US drugstore chains CVS and Walgreens are limiting the number of rapid at-home covid-19 test individual customers can buy at one time, in response to a surge in demand ahead of the holidays.
With covid infections once again on the rise, likely due to the omicron variant, Americans have scrambled to purchase over-the-counter tests. Supply has not kept up with demand, and many stores are now posting signs informing customers they’re out of stock. Covid-19 testing sites are also dealing with long lines outside of their facilities.
“We ask that our customers please show patience and understanding as together, we continue to navigate the evolving pandemic environment,” Walgreens president John Standley said yesterday (Dec. 21).
Outside of the US, most Western countries supply rapid covid-19 tests at a low cost or free of charge .
CVS, Walgreens limiting purchases
“Due to the incredible demand for at-home rapid testing,” Walgreens said yesterday it will only sell a maximum of four tests per customer; CVS will sell six. Both chains still offer lab-based testing, which typically turns around results in a day or two, and rapid testing on-site.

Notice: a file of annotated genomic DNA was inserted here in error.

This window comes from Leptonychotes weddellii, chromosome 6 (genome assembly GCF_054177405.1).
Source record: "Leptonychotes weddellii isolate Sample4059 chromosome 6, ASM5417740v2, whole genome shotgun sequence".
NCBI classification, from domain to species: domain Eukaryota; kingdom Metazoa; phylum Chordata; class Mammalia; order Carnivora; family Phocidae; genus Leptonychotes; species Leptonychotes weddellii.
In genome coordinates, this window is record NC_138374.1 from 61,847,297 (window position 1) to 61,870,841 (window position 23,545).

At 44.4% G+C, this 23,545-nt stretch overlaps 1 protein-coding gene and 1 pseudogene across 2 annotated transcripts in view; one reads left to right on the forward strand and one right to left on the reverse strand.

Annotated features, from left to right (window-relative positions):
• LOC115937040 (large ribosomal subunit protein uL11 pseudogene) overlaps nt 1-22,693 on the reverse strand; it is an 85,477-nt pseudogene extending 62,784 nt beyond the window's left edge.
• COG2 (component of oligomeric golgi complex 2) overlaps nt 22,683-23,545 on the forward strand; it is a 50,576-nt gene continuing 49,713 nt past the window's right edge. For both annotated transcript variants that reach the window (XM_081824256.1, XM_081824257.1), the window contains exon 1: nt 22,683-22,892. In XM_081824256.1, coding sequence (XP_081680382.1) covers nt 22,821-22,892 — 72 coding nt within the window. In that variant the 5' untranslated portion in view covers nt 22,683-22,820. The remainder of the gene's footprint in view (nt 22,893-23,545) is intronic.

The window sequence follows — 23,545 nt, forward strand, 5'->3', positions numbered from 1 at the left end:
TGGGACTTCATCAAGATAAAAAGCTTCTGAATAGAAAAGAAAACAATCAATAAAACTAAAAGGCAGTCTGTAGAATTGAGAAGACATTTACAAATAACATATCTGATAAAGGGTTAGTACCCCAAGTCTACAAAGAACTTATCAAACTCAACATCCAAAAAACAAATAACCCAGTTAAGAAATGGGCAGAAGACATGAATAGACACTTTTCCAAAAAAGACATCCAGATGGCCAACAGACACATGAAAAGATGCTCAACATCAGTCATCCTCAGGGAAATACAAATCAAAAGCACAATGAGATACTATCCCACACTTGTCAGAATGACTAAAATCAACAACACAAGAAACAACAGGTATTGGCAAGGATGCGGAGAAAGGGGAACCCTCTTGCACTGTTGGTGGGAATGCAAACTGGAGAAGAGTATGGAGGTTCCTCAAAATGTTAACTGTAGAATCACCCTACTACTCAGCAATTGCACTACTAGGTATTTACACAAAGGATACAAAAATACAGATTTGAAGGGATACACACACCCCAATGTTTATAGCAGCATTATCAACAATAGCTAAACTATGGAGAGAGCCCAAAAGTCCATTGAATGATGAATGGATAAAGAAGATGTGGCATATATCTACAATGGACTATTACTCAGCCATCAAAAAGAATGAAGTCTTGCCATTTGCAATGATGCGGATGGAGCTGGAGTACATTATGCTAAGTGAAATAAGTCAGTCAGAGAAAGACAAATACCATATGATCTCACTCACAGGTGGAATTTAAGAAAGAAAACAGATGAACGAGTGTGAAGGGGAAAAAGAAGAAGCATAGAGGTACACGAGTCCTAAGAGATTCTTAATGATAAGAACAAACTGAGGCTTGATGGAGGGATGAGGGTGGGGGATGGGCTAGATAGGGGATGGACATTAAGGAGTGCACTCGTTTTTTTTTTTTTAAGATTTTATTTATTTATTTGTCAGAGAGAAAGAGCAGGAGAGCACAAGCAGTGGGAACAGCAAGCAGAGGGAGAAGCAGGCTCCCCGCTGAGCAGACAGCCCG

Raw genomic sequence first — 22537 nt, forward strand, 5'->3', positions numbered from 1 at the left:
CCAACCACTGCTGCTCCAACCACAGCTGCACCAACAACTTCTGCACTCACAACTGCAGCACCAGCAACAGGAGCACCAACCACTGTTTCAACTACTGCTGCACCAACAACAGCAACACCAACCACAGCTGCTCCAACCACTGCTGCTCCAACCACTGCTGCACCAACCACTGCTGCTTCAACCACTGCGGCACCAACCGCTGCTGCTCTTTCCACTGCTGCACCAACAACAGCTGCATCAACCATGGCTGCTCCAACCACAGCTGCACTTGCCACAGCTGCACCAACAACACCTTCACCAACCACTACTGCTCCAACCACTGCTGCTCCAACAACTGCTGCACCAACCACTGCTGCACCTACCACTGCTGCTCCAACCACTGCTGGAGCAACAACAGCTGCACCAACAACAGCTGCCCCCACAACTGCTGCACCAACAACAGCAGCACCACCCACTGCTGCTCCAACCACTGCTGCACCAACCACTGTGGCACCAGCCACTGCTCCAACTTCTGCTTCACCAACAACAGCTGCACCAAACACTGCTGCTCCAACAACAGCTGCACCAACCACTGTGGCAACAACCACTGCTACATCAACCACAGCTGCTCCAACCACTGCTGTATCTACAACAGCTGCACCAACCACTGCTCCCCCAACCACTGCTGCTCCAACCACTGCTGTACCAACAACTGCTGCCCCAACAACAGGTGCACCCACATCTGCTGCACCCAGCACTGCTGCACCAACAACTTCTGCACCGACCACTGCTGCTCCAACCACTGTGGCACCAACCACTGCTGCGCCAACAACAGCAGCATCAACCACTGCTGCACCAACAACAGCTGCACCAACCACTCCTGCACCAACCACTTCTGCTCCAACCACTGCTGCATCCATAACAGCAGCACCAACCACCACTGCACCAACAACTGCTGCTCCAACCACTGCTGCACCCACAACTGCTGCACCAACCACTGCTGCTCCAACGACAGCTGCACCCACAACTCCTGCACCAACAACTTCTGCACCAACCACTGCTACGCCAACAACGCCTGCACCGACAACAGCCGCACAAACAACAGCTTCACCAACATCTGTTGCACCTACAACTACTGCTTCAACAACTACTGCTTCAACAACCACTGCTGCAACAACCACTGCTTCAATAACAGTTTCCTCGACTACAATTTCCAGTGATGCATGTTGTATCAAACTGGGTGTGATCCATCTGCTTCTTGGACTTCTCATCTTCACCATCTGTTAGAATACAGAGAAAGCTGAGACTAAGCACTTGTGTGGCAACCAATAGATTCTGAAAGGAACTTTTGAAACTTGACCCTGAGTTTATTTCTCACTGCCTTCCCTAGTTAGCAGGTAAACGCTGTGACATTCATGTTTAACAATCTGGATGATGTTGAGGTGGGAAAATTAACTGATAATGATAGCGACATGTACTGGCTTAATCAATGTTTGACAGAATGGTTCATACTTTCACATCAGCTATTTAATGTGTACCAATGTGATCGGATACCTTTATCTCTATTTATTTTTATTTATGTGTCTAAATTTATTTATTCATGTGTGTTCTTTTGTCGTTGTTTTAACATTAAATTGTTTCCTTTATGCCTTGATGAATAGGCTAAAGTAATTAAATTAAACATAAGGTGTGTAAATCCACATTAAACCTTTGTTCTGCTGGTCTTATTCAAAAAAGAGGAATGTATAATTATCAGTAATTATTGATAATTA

The companies said their stores may experience temporary shortages of over-the-counter tests. Their websites bear this out, with most tests out of stock, and delivery dates after the holidays.
Rapid tests remain expensive, unreliable
In the months leading up to the holidays, many Americans were focused on getting their Christmas shopping done in time to get ahead of a historic supply chain crunch. While shipping presents has turned out to be less of a headache than expected, omicron threw another wrench into holiday planning and highlighted weaknesses in the US supply chain when it comes to covid-19 testing.
While rapid at-home covid-19 tests are considered to be an effective public health tool for containing virus spread, they remain much costlier in the US than in other countries, with prices ranging from $9 to $24. In Germany, stores sell them for under $1, while the UK provides them free of charge.
A number of manufacturers scaled back production of rapid covid-19 tests over the summer, including Abbott Laboratories’ BinaxNow, which accounts for 75% of US retail sales. What’s more, the Food and Drug Administration makes it tremendously complicated for manufacturers to get rapid tests authorized, putting them in a holding pattern that further delays access for people in the US.
Both the Trump and Biden administrations initially prioritized developing covid-19 vaccines over testing, and while Joe Biden is now trying to ramp up access, manufacturers and retailers are still likely to struggle to meet demand in the coming weeks.